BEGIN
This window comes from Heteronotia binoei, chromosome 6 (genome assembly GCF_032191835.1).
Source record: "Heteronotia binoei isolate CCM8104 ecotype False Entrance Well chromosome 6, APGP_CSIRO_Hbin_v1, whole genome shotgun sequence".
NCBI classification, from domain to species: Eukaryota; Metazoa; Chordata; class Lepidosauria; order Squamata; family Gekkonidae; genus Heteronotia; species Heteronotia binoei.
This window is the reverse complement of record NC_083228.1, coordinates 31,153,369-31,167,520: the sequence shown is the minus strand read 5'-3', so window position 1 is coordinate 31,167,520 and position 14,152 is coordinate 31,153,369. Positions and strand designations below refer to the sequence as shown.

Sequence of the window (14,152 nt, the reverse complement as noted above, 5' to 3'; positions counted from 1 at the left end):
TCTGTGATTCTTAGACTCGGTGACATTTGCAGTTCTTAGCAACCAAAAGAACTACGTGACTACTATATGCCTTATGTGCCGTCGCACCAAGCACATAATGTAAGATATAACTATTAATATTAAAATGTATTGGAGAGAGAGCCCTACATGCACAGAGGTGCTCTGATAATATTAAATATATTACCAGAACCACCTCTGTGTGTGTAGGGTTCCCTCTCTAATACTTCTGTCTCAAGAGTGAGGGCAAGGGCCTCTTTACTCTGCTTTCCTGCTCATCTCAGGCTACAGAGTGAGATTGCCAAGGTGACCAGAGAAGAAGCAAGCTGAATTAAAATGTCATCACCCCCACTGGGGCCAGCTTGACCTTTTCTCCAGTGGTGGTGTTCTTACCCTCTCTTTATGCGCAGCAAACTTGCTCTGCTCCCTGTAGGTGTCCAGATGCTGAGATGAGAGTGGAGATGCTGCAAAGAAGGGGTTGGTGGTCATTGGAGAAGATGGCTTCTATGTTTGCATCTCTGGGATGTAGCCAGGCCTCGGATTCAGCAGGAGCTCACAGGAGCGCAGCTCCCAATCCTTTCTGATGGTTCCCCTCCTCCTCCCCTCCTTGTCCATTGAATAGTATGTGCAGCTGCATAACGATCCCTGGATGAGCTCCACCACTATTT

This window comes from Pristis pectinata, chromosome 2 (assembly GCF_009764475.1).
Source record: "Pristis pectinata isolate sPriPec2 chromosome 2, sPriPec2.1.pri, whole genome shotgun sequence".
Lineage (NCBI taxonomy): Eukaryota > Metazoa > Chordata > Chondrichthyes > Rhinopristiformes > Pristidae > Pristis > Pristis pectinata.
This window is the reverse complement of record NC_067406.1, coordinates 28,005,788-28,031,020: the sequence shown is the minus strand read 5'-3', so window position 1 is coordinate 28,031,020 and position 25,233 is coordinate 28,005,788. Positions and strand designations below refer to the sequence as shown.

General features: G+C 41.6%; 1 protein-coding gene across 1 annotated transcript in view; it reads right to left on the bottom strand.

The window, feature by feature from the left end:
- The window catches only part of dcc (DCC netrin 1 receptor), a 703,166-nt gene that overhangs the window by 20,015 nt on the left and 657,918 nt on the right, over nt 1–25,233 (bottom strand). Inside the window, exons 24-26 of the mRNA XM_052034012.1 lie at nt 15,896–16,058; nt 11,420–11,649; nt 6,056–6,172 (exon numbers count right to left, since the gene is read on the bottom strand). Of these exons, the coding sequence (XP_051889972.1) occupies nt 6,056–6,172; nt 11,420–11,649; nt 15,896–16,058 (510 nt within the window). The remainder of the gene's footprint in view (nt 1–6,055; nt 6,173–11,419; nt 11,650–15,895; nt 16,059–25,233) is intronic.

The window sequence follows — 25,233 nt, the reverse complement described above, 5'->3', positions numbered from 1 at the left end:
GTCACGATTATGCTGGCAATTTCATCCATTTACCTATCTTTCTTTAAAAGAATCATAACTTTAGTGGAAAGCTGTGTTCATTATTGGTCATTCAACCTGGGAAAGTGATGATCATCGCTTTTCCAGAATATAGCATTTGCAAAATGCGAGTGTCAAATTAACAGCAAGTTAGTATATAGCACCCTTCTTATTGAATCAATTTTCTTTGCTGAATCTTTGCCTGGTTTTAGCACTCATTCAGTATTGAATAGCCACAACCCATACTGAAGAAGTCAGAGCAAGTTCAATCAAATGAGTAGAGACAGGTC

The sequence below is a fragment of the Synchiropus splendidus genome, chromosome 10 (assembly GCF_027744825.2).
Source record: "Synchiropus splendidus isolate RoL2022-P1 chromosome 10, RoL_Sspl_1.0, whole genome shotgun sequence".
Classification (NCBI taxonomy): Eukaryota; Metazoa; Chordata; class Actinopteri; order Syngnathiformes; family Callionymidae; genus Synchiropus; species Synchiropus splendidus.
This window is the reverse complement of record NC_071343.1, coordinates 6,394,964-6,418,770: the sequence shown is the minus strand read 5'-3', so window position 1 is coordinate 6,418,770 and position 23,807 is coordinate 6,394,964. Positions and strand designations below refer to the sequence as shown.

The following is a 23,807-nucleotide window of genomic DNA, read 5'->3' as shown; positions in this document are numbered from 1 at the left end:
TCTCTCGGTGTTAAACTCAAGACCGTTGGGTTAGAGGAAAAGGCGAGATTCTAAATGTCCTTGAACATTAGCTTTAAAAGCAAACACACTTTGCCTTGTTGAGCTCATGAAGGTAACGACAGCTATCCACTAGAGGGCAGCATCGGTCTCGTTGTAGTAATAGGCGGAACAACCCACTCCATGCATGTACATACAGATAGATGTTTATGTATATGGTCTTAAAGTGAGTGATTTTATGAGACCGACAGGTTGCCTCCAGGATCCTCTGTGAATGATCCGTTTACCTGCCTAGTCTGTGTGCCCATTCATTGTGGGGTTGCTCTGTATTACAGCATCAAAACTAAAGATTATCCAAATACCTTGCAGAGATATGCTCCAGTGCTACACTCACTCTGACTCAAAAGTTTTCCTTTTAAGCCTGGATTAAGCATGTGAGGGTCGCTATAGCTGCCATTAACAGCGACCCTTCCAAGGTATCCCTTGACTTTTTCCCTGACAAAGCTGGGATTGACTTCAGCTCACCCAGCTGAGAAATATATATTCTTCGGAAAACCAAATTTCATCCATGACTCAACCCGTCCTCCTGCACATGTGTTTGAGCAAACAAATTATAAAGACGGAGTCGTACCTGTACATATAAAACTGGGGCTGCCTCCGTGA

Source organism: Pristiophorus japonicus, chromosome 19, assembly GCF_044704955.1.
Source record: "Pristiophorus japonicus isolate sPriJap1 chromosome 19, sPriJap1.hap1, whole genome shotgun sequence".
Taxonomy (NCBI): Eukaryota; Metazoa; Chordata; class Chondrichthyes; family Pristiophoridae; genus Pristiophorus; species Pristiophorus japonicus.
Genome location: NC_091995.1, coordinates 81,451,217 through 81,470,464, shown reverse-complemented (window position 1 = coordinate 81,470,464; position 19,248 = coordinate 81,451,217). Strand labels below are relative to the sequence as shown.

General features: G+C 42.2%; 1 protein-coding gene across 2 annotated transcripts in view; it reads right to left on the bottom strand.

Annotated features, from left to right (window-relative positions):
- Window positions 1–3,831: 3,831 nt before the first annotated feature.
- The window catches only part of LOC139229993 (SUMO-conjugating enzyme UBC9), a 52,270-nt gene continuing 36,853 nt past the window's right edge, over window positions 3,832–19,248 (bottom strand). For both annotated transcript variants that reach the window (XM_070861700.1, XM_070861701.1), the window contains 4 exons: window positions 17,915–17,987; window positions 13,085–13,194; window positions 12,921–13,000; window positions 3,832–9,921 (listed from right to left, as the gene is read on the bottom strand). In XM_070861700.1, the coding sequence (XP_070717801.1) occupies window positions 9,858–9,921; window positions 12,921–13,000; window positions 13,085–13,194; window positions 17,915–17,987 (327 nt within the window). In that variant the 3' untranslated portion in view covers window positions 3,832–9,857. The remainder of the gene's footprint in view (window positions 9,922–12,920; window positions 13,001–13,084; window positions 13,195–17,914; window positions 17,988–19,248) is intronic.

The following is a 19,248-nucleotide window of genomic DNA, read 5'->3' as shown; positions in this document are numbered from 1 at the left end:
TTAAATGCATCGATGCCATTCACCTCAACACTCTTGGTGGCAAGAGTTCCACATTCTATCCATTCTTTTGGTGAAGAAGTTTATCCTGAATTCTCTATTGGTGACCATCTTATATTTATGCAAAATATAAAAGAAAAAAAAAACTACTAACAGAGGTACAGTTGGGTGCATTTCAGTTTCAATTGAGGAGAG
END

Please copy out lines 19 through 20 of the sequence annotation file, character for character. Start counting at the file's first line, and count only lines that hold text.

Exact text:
This window is the reverse complement of record NC_071343.1, coordinates 6,394,964-6,418,770: the sequence shown is the minus strand read 5'-3', so window position 1 is coordinate 6,418,770 and position 23,807 is coordinate 6,394,964. Positions and strand designations below refer to the sequence as shown.

The following is a 23,807-nucleotide window of genomic DNA, read 5'->3' as shown; positions in this document are numbered from 1 at the left end: